DRB: Do you have a favorite among your stories? the one you enjoyed the most writing?

I most enjoyed writing STINGER, a bio-thriller novel about a strain of genetically engineered malaria, and "Fountain of Age," a short story in which I got in touch with my inner criminal.

DRB: Your new novel is "Dogs". Please tell us a bit more about its message. Is it a thriller? Horror? Shirley Jackson-like soft horror?

DOGS is a bio-thriller. An epidemic has started among the dogs of a small town on the Maryland-West Virginia border. The virus seems to turn even beloved pet dogs vicious. The governmental response to this is to quarantine the town and start rounding up all its dogs, even those showing no symptoms. It's one thing to destroy a billion avian-flu chickens in Asia; it's quite another to ask Americans to surrender their pets, and many folks in that part of the country are armed. In addition, an ex-FBI agent (female) lives in town, and she suspects that more is going on here than is at first apparent. She's right. The book moves from Maryland to London to Africa.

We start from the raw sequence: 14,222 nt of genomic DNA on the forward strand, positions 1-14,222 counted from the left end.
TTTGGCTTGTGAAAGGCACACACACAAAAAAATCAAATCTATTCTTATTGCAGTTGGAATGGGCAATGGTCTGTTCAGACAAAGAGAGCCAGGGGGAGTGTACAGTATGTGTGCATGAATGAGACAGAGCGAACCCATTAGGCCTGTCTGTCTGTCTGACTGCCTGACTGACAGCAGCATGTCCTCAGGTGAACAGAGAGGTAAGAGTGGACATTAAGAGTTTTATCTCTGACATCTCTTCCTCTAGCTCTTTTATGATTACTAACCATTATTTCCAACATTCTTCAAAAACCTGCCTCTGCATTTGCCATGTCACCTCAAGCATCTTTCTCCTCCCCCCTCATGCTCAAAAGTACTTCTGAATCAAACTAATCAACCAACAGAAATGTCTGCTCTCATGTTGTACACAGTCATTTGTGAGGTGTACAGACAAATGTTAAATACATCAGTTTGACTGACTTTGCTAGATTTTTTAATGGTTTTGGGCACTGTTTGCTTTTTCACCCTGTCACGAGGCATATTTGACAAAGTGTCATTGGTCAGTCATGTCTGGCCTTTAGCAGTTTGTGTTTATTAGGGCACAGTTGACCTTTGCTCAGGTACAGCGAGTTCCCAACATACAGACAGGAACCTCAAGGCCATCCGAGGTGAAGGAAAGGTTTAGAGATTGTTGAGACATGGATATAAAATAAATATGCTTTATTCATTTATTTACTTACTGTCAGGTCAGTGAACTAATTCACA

DOGS is coming out from Tachyon Press in July 2008.
Other recent and upcoming books by Nancy Kress include:
STEAL ACROSS THE SKY, an SF novel, Tor, December 2008

DRB: Do you have any pets? What are the joys in your life that you can't live without?

I have a dog, a tiny poodle named Cosette, whom I put in the book. Joys in life? Reading, friends, movies (making up for my childhood), my kids, chess, chocolate.

DRB: Tell us three facts in this world that endlessly fascinate you, every time you think about them

1) I am actually alive, breathing and thinking and moving.

2) One day I will not be alive.

3) Maybe something happens after that, maybe not. (okay, not a fact, but endlessly fascinating)

(Alpha the Robot, 1932 - via)

Read another revealing interview with Nancy Kress here.

Artwork on this page courtesy Christoph Vacher

Read other DRB exclusive interviews with:
- Jeff VanderMeer
- John C. Wright
- Kris Kuksi